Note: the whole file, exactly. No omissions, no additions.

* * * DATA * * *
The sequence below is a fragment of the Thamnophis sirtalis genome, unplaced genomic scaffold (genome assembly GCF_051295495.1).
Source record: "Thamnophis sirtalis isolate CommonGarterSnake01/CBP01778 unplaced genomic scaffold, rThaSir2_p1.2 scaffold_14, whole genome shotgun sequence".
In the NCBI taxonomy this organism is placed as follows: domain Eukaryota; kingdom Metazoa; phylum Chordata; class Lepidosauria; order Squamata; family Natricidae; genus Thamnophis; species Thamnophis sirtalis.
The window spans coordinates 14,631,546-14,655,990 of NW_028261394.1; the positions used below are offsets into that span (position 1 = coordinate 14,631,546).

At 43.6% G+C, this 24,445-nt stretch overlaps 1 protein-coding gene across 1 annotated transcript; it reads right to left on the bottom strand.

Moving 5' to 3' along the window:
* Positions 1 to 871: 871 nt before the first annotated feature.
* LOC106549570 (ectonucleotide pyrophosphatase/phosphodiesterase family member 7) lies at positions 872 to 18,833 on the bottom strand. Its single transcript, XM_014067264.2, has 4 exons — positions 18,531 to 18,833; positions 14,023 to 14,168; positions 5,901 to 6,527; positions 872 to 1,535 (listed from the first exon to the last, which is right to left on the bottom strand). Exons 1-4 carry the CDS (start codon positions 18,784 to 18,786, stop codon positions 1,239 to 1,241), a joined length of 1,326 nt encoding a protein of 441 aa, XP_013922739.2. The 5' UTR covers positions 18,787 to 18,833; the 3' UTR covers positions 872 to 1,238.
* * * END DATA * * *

The sequence below is a fragment of the Thamnophis sirtalis genome, unplaced genomic scaffold (genome assembly GCF_051295495.1).
Source record: "Thamnophis sirtalis isolate CommonGarterSnake01/CBP01778 unplaced genomic scaffold, rThaSir2_p1.2 scaffold_14, whole genome shotgun sequence".
In the NCBI taxonomy this organism is placed as follows: domain Eukaryota; kingdom Metazoa; phylum Chordata; class Lepidosauria; order Squamata; family Natricidae; genus Thamnophis; species Thamnophis sirtalis.
The window spans coordinates 14,631,546-14,655,990 of NW_028261394.1; the positions used below are offsets into that span (position 1 = coordinate 14,631,546).

At 43.6% G+C, this 24,445-nt stretch overlaps 1 protein-coding gene across 1 annotated transcript; it reads right to left on the bottom strand.

Moving 5' to 3' along the window:
* Positions 1 to 871: 871 nt before the first annotated feature.
* LOC106549570 (ectonucleotide pyrophosphatase/phosphodiesterase family member 7) lies at positions 872 to 18,833 on the bottom strand. Its single transcript, XM_014067264.2, has 4 exons — positions 18,531 to 18,833; positions 14,023 to 14,168; positions 5,901 to 6,527; positions 872 to 1,535 (listed from the first exon to the last, which is right to left on the bottom strand). Exons 1-4 carry the CDS (start codon positions 18,784 to 18,786, stop codon positions 1,239 to 1,241), a joined length of 1,326 nt encoding a protein of 441 aa, XP_013922739.2. The 5' UTR covers positions 18,787 to 18,833; the 3' UTR covers positions 872 to 1,238.